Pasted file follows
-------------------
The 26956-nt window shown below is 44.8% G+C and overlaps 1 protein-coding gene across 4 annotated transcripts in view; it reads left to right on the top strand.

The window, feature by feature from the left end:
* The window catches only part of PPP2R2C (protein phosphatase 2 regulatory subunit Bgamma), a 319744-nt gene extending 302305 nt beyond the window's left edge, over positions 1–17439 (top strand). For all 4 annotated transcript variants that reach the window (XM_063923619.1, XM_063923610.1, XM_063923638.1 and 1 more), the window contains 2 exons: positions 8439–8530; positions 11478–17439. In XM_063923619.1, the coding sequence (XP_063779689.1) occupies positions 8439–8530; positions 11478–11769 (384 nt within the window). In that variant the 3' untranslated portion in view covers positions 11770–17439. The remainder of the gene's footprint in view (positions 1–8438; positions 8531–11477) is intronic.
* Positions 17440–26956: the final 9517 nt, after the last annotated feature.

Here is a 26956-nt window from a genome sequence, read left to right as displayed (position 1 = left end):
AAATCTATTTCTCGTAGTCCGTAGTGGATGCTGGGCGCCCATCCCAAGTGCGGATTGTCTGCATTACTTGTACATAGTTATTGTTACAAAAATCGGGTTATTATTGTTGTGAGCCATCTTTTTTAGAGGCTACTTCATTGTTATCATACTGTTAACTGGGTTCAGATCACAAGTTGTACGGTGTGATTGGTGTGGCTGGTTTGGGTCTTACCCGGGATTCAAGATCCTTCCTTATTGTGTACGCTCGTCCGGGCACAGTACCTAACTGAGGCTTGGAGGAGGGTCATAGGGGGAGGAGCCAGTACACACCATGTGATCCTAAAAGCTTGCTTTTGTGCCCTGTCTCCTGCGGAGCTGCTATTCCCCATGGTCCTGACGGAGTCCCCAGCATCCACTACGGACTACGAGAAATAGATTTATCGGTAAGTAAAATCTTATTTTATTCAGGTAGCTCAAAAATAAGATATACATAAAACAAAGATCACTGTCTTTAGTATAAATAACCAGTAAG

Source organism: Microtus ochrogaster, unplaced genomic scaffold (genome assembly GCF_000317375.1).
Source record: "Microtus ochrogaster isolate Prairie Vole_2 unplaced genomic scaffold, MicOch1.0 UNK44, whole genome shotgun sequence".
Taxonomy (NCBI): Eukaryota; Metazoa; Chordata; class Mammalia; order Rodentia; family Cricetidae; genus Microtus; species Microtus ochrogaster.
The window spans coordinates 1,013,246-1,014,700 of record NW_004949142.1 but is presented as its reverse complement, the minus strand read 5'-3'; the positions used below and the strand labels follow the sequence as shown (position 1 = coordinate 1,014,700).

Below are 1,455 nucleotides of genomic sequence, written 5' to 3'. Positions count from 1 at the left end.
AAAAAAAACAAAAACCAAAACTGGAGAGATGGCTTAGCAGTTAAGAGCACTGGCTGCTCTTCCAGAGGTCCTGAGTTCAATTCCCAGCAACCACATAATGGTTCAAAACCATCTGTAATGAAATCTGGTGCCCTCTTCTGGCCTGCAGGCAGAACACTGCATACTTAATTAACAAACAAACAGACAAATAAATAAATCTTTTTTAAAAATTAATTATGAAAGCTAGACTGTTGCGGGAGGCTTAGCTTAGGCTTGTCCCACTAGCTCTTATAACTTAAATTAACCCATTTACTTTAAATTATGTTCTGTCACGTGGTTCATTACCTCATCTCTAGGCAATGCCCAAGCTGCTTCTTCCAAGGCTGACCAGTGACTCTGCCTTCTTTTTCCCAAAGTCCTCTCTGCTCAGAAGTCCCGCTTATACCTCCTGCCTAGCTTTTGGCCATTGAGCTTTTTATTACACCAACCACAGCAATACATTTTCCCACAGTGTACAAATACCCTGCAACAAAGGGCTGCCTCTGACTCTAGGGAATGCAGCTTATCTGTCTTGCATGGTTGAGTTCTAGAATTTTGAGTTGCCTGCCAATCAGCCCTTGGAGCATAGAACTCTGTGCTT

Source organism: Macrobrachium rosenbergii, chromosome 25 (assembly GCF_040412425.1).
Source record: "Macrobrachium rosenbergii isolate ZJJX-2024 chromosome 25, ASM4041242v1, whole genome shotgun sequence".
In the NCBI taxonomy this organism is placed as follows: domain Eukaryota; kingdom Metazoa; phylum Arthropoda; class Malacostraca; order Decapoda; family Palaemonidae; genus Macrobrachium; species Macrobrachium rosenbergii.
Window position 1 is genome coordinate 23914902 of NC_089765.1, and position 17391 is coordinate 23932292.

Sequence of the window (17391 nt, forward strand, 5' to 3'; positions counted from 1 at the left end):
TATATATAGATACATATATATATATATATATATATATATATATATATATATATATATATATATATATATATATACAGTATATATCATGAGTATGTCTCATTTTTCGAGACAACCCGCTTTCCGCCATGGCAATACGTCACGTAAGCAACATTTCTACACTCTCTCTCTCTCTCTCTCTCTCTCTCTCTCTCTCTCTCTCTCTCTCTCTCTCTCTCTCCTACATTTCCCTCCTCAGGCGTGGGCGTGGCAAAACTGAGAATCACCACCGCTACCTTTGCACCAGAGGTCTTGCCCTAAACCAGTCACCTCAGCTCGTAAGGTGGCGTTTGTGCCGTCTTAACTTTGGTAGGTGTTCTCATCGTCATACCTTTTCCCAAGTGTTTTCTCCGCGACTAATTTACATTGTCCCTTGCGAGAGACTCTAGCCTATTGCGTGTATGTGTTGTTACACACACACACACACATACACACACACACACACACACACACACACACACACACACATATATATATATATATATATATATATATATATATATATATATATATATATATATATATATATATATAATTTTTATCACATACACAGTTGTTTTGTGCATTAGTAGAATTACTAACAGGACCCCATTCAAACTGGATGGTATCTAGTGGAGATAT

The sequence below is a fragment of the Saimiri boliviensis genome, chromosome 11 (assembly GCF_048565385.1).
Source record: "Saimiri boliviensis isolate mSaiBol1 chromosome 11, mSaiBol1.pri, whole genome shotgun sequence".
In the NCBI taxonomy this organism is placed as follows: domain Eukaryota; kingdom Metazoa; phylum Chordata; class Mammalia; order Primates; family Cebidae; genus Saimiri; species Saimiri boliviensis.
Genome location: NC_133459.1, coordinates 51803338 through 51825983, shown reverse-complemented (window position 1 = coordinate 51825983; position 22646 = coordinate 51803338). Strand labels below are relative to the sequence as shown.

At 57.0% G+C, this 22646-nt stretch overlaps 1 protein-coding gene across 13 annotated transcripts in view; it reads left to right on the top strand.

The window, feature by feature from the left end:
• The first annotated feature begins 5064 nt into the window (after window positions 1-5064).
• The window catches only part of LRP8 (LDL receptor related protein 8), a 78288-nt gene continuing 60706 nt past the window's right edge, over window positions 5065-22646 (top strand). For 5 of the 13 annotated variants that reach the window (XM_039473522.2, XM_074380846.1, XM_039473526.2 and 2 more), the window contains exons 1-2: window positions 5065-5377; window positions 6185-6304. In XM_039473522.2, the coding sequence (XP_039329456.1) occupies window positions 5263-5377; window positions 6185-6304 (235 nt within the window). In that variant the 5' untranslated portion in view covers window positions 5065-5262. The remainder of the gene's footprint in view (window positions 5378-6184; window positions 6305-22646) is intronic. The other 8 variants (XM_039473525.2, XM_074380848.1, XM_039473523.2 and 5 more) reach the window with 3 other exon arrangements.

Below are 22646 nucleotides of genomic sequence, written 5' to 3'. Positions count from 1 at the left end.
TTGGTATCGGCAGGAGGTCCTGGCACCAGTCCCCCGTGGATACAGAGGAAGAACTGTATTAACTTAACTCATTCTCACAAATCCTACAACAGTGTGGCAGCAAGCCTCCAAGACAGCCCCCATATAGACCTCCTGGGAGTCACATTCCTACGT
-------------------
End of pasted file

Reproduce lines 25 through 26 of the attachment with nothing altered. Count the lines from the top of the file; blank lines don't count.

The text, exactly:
• The first annotated feature begins 5064 nt into the window (after window positions 1-5064).
• The window catches only part of LRP8 (LDL receptor related protein 8), a 78288-nt gene continuing 60706 nt past the window's right edge, over window positions 5065-22646 (top strand). For 5 of the 13 annotated variants that reach the window (XM_039473522.2, XM_074380846.1, XM_039473526.2 and 2 more), the window contains exons 1-2: window positions 5065-5377; window positions 6185-6304. In XM_039473522.2, the coding sequence (XP_039329456.1) occupies window positions 5263-5377; window positions 6185-6304 (235 nt within the window). In that variant the 5' untranslated portion in view covers window positions 5065-5262. The remainder of the gene's footprint in view (window positions 5378-6184; window positions 6305-22646) is intronic. The other 8 variants (XM_039473525.2, XM_074380848.1, XM_039473523.2 and 5 more) reach the window with 3 other exon arrangements.